1. The Chung Kwei pendant (Zhong Kui Pendant) is made of a red stone or black stone (ink jade which is technically green is also acceptable) or real gold. These are the only acceptable material for a Chung Kwei pendant. If getting a gold, make sure that it’s made of either yellow or red gold and not white gold. Anything outside these three are unacceptable. There are some Chung Kwei amulets available that are made of metal painted with gold. That’s not acceptable, plus it really has to be a pendant. It’s also very impolite to put the image of Chung Kwei in your pocket.

    This is a sample of an ink jade pendant. It looks like it’s black, but if you put a light behind it it’s green tone will appear. This is acceptable.

  2. The Chung Kwei pendant should have a fierce and/or angry face.
  3. It’s fine to simply get a pendant that just features the face.

The problem is it’s quite difficult to get an image of Chung Kwei either as a pendant or as statuette, unless, you’re from Malaysia and Singapore. In the Philippines, I’ve only seen one or two stores in Chinatown in Binondo that sells good statuette of Chung Kwei. I now have only one piece of the statuette that I got in Singapore that I can dispose of. It is even harder to find a good Chung Kwei pendant, again, unless, you travel to Singapore, Malaysia, or Hong Kong.

This is a rare black jade pendant image of Chung Kwei. Was fortunate enough to find one in Beijing, China in a small shop.

Before wearing or ‘displaying’ your Chung Kwei it is important that you have it bless by a Taoist priest. If a Taoist priest is not immediately available to you, or if the Taoist priest that you met is not familiar with Chung Kwei, you can bless your image yourself.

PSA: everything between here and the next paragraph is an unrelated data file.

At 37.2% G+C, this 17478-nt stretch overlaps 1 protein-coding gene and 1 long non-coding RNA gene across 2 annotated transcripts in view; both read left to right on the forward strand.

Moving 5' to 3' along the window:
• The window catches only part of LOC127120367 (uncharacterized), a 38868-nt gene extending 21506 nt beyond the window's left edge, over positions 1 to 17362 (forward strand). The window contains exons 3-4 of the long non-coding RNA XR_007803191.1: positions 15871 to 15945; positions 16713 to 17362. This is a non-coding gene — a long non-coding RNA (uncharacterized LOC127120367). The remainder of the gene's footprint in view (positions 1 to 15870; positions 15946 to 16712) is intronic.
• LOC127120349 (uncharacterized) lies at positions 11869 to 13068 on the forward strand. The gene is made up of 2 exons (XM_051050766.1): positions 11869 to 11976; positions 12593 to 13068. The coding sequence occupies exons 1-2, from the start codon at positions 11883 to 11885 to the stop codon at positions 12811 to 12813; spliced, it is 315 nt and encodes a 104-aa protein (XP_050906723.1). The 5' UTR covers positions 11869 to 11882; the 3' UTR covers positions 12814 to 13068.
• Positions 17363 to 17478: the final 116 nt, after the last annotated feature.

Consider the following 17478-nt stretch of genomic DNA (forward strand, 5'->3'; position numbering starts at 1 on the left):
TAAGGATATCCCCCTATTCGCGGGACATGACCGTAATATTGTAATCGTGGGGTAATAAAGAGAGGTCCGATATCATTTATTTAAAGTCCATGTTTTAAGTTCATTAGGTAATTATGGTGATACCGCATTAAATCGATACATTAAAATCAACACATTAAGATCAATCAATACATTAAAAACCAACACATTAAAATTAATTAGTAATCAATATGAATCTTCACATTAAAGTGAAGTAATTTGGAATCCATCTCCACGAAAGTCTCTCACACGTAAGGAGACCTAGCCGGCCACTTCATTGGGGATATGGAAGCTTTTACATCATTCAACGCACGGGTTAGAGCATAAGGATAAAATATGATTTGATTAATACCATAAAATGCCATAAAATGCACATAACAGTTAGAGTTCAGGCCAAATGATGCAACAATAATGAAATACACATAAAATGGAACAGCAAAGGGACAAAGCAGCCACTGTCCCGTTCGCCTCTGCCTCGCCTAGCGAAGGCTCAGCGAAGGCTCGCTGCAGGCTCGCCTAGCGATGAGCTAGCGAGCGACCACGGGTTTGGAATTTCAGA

Blessing an image of a Chung Kwei:

  1. Make sure that your Chung Kwei is really clean from any physical dirt.
  2. Place your Feng Shui on top of a bowl of rock salt or sea salt; adjust accordingly depending on the size of your Chung Kwei.
  3. For pendants cover it with a piece of red paper with your name and birthday on it.
  4. For statuettes, you can place the red paper on its base or foot. Write your complete address.
  5. Leave it there for 3 days.
  6. On the third day, light 3 candles in front o the Chung Kwei while it’s still on top of the rock salt or sea salt. Small candles will do, and make sure they are made of 3 different colors – red, black, and yellow or white.
  7. Burn the paper before 6PM.
  8. You can start wearing or displaying your Chung Kwei the following day.

TO UNDERSTAND MORE ABOUT THE HUNGRY GHOST MONTH, HUNGRY GHOSTS, IT’S EFFECTS, RITUALS AND PROTECTION READ THE FOLLOWING HUNGRY GHOSTS SERIES:

YOU MAY WISH TO READ THE FOLLOWING ALSO:

OR YOU CAN CLICK ON THE CATEGORY – KUWENTO TUNGKOL SA HUNGRY GHOST MONTH.

For questions, comments and suggestions, please email sanaakosirickylee@gmail.com